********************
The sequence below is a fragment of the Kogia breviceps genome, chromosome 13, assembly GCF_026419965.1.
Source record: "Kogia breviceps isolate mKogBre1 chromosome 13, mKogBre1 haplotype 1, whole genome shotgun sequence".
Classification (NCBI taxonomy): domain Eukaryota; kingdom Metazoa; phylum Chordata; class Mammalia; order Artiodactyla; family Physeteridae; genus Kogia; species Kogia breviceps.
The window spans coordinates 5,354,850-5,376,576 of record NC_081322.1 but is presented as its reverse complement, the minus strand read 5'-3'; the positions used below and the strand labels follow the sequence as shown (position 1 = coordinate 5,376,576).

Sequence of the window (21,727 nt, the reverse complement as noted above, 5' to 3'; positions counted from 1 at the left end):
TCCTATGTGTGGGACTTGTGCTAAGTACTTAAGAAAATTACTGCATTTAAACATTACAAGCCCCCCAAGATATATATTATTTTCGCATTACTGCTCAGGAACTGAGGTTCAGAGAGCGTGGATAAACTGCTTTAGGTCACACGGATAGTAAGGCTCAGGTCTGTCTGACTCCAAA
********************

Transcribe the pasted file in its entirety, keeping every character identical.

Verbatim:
The sequence below is a fragment of the Kogia breviceps genome, chromosome 13, assembly GCF_026419965.1.
Source record: "Kogia breviceps isolate mKogBre1 chromosome 13, mKogBre1 haplotype 1, whole genome shotgun sequence".
Classification (NCBI taxonomy): domain Eukaryota; kingdom Metazoa; phylum Chordata; class Mammalia; order Artiodactyla; family Physeteridae; genus Kogia; species Kogia breviceps.
The window spans coordinates 5,354,850-5,376,576 of record NC_081322.1 but is presented as its reverse complement, the minus strand read 5'-3'; the positions used below and the strand labels follow the sequence as shown (position 1 = coordinate 5,376,576).

Sequence of the window (21,727 nt, the reverse complement as noted above, 5' to 3'; positions counted from 1 at the left end):
TCCTATGTGTGGGACTTGTGCTAAGTACTTAAGAAAATTACTGCATTTAAACATTACAAGCCCCCCAAGATATATATTATTTTCGCATTACTGCTCAGGAACTGAGGTTCAGAGAGCGTGGATAAACTGCTTTAGGTCACACGGATAGTAAGGCTCAGGTCTGTCTGACTCCAAA